Conserving the Nature of America
Press Release
U.S. Fish and Wildlife Service’s Gary Young Honored with Prestigious National Law Enforcement Award

March 10, 2017


Division of Public Affairs
External Affairs
Telephone: 703-358-2220

Gary Young, Special Agent in Charge for the U.S. Fish and Wildlife Service’s Pacific Region based in Portland, Oregon. Credit: USFWS

PORTLAND, Ore. — Like many college students, Gary Young was looking to find a direction for his future. Then it passed by right in front of him in the form of a Texas Game Warden’s vehicle.

“I decided right then that was what I wanted to do,” Young said.

He followed that passing vehicle to a 34-year career in wildlife law enforcement and protecting our wildlife resources, including the past 4 1/2 years as Special Agent in Charge for the U.S. Fish and Wildlife Service’s Pacific Region based in Portland, Oregon.

On March 9, 2017, Young was named the national 2017 Guy Bradley Award winner by National Fish and Wildlife Foundation (NFWF) for his superior federal law enforcement career accomplishments in the protection of wildlife and natural resources. Named after Guy Bradley, the first wildlife law enforcement officer to be killed in the line of duty in 1905, this award is presented by NFWF each year to one state and one federal agent for outstanding lifetime achievements in wildlife law enforcement.

“Gary has been a tireless protector of our wildlife resources,” said Jeff Trandahl, executive director and CEO of NFWF. “From Texas to Alaska, and now in the Pacific Northwest and Hawaii, Gary’s leadership has been essential in combating illegal wildlife trafficking in the United States and internationally. We are honored to recognize his lasting contribution to wildlife law enforcement.”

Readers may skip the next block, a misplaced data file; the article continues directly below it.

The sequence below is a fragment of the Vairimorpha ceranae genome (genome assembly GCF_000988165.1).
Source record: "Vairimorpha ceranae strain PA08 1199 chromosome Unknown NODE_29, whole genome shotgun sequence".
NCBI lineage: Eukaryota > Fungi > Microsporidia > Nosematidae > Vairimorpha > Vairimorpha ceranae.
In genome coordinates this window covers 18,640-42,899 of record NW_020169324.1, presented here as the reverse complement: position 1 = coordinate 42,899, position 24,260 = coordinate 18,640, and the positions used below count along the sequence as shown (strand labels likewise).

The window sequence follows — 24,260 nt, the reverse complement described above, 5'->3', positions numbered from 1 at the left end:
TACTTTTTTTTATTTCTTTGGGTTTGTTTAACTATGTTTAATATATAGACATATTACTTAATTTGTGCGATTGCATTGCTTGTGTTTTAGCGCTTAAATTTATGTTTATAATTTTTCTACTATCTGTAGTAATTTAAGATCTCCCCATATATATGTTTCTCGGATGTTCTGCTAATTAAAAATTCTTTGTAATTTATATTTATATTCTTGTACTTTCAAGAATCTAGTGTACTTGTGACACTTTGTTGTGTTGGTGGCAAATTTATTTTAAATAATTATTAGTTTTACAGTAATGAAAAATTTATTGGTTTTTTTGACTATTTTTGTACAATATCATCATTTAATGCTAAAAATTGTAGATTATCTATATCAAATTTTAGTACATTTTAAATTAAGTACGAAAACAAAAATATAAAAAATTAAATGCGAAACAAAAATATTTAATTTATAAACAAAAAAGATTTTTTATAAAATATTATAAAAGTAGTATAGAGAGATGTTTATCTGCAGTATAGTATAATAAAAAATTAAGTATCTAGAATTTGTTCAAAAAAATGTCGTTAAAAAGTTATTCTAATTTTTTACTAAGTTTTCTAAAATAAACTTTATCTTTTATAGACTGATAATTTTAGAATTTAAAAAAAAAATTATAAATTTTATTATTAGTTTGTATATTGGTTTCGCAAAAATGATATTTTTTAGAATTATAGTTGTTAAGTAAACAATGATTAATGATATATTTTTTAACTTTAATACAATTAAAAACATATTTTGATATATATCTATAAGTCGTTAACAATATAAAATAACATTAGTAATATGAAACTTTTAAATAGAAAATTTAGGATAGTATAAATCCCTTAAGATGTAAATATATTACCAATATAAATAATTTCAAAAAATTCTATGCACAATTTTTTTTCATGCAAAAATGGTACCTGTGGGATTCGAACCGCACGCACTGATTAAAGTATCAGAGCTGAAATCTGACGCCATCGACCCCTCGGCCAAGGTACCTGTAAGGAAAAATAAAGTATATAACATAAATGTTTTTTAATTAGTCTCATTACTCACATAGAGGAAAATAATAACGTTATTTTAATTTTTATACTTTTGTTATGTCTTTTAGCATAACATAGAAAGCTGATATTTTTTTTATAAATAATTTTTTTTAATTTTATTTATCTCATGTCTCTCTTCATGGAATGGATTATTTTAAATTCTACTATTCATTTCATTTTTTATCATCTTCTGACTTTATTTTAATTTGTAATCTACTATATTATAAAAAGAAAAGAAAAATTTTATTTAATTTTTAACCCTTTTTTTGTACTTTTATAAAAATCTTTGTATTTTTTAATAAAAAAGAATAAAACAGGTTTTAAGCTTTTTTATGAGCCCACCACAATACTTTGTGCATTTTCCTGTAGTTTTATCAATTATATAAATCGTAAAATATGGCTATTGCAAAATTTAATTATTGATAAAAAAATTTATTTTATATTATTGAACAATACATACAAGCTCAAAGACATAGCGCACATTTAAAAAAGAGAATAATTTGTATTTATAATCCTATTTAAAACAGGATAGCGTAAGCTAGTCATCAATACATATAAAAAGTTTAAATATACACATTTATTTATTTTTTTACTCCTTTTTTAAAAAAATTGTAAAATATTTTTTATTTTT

Added William C. Woody, Chief of Law Enforcement with the U.S. Fish and Wildlife Service: “Throughout his career, Gary has been a dedicated and exemplary special agent who has fought to protect our wildlife resources. He has worked to build strong relationships with state, tribal, federal and international law enforcement agencies. In addition, Gary believes strongly in developing the next generation of wildlife law enforcement leaders and has demonstrated it by providing training to countless federal, state, tribal, and foreign officers.”

Young graduated from Texas State University with a bachelor’s degree in criminal justice. He began his wildlife law enforcement career in 1982 for the Texas Parks and Wildlife Department before joining the Service’s Office of Law Enforcement in 1993 as a special agent. He has worked in various law enforcement positions in the Service in Kansas, Utah, Alaska and Texas.

In 2012, he was named Special Agent in Charge for the Pacific Region, which includes Idaho, Oregon, Washington, Hawaii and the Pacific Islands. Young is scheduled to retire on March 31 of this year.

“I am deeply humbled to be selected for this award,” Young said. “Our wildlife resources have always played an important part in my life. But this huge honor isn’t about me. It’s about all the wonderful people I’ve worked with who helped me learn and progress, and it’s about the agents who work so many long, hard days in the name of conservation. They make me proud to be a part of the U.S. Fish and Wildlife Service’s Office of Law Enforcement.”

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